Researchers from the biotherapeutics company Carina Biotech and the University of South Australia have developed a novel, microfluidic approach to “purify” chimeric antigen receptor (CAR-T) cells, the bioengineered immune cells that facilitate cellular immunotherapy for cancer.
In CAR-T cell therapy, immune system cells, or T-cells, from a patient’s blood are genetically modified to target cancer cells. The presence of non-viable cells and debris in the formulation of cryoprotectants, such as dimethyl sulfoxide (DMSO), which are used for the production and storage of CAR-T cell products, can lead to severe allergic reactions and toxic side effects in some patients, limiting viability of the treatment.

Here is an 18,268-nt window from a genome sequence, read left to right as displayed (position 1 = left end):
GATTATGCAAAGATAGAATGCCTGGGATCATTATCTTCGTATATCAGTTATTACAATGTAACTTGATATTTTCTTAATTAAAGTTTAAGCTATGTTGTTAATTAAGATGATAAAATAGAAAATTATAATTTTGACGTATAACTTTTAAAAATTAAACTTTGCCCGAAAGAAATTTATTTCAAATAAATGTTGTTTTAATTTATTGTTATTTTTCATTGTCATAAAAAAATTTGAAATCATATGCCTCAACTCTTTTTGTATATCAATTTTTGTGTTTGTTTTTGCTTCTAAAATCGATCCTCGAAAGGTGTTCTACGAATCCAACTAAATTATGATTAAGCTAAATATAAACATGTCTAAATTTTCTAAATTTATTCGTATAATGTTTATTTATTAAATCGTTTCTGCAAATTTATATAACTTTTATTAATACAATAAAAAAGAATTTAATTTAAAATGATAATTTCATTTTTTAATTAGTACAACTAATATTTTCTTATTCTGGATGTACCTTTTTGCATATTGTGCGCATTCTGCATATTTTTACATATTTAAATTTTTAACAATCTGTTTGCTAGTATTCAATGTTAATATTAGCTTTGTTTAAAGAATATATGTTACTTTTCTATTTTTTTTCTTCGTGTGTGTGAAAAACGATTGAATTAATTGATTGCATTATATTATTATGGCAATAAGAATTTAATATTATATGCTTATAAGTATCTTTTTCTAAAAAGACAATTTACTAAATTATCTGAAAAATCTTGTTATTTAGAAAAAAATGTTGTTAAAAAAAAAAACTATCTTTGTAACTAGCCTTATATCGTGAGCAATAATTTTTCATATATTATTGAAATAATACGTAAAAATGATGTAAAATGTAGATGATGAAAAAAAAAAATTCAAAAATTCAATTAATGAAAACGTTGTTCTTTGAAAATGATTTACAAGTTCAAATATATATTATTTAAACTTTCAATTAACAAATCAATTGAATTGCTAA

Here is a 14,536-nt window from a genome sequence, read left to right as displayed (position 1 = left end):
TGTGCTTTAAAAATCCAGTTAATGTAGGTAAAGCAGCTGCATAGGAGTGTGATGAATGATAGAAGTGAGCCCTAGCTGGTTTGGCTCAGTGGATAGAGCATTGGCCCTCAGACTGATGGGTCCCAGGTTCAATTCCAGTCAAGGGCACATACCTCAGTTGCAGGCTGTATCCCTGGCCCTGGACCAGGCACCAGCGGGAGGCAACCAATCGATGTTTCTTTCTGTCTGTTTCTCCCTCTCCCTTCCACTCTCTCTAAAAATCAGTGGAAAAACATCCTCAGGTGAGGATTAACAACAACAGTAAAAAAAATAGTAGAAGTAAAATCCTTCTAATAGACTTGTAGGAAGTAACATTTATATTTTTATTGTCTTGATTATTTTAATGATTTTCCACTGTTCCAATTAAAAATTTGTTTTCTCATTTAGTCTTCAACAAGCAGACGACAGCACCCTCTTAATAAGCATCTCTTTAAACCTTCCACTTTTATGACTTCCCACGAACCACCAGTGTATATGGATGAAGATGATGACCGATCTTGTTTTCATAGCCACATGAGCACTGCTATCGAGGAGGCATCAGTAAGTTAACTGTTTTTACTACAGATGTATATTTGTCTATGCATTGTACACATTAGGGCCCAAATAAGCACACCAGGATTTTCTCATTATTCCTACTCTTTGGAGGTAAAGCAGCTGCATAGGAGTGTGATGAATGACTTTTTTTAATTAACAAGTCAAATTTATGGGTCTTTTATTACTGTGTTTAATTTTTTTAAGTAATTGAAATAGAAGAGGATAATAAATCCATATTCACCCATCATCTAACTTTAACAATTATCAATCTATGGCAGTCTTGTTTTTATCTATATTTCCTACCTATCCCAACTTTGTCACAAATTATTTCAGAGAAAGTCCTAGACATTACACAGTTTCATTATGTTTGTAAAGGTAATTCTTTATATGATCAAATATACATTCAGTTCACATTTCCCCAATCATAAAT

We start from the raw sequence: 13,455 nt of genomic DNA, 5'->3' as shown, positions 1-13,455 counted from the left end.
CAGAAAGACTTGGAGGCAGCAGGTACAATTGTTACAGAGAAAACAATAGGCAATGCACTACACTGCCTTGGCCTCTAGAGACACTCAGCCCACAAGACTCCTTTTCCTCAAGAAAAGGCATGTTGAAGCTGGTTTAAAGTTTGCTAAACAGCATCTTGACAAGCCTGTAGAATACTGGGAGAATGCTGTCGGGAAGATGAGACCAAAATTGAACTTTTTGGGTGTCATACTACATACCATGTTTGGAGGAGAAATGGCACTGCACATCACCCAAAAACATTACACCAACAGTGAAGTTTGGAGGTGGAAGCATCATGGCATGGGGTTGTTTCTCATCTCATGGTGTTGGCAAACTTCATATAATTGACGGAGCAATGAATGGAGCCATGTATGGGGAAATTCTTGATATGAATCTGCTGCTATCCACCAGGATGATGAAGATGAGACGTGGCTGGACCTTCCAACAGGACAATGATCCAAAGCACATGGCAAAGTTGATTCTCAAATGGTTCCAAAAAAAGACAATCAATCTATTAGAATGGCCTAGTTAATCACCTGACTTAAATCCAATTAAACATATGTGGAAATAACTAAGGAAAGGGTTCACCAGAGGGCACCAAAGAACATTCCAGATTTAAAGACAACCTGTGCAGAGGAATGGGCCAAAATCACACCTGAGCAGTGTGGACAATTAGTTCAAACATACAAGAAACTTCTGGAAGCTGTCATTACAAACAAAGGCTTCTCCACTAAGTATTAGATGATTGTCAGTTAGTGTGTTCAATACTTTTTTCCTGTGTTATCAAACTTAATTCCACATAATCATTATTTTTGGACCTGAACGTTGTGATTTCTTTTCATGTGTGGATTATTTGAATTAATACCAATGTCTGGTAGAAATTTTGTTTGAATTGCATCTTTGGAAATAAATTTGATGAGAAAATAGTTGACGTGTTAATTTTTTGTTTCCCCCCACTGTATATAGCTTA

“CAR-T therapy has produced some remarkable results against blood cancers and there is a huge international research effort underway to transform this success into producing CAR-T treatments for solid cancers,” Mona Elsemary, a PhD student at the University of South Australia who developed the approach, said in a press release. “However, the CAR-T manufacturing process continues to be hindered by significant barriers and high costs – preventing the full potential of this life-saving therapy being reached.”
Utilizing the novel microfluidic approach, the team was able to deplete over 70% of dead cells present in CAR-T products within 30 minutes, leading to an average of 20% increase in cell viability. Removal of over 90% of the cryoprotectant DSMO was also achieved, with no detrimental effect on the quality and functionality of the CAR-T cells.
This development could reduce both manufacturing costs and side effects associated with CAR-T cell therapy. More data on the technology will be presented at the American Association for Cancer Research (AACR) 2020 Conference this week.